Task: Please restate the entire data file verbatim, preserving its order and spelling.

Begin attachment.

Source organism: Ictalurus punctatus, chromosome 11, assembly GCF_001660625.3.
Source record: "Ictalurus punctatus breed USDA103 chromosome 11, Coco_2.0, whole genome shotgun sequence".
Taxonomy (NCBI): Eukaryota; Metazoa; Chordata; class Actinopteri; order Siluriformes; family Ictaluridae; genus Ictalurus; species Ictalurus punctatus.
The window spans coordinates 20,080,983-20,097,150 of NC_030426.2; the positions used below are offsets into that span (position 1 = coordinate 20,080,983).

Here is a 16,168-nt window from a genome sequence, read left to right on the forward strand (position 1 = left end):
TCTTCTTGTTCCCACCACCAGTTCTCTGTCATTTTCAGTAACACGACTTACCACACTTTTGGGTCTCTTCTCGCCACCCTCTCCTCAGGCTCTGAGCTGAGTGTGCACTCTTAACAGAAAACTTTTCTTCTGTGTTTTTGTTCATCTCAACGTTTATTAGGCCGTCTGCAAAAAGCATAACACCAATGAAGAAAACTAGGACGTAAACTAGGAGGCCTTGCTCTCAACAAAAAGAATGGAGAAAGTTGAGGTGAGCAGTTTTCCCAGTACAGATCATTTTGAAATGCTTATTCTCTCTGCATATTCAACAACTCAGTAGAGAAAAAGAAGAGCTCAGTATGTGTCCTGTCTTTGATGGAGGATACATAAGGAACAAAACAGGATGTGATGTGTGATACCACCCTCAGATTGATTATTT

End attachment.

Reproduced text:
Source organism: Ictalurus punctatus, chromosome 11, assembly GCF_001660625.3.
Source record: "Ictalurus punctatus breed USDA103 chromosome 11, Coco_2.0, whole genome shotgun sequence".
Taxonomy (NCBI): Eukaryota; Metazoa; Chordata; class Actinopteri; order Siluriformes; family Ictaluridae; genus Ictalurus; species Ictalurus punctatus.
The window spans coordinates 20,080,983-20,097,150 of NC_030426.2; the positions used below are offsets into that span (position 1 = coordinate 20,080,983).

Here is a 16,168-nt window from a genome sequence, read left to right on the forward strand (position 1 = left end):
TCTTCTTGTTCCCACCACCAGTTCTCTGTCATTTTCAGTAACACGACTTACCACACTTTTGGGTCTCTTCTCGCCACCCTCTCCTCAGGCTCTGAGCTGAGTGTGCACTCTTAACAGAAAACTTTTCTTCTGTGTTTTTGTTCATCTCAACGTTTATTAGGCCGTCTGCAAAAAGCATAACACCAATGAAGAAAACTAGGACGTAAACTAGGAGGCCTTGCTCTCAACAAAAAGAATGGAGAAAGTTGAGGTGAGCAGTTTTCCCAGTACAGATCATTTTGAAATGCTTATTCTCTCTGCATATTCAACAACTCAGTAGAGAAAAAGAAGAGCTCAGTATGTGTCCTGTCTTTGATGGAGGATACATAAGGAACAAAACAGGATGTGATGTGTGATACCACCCTCAGATTGATTATTT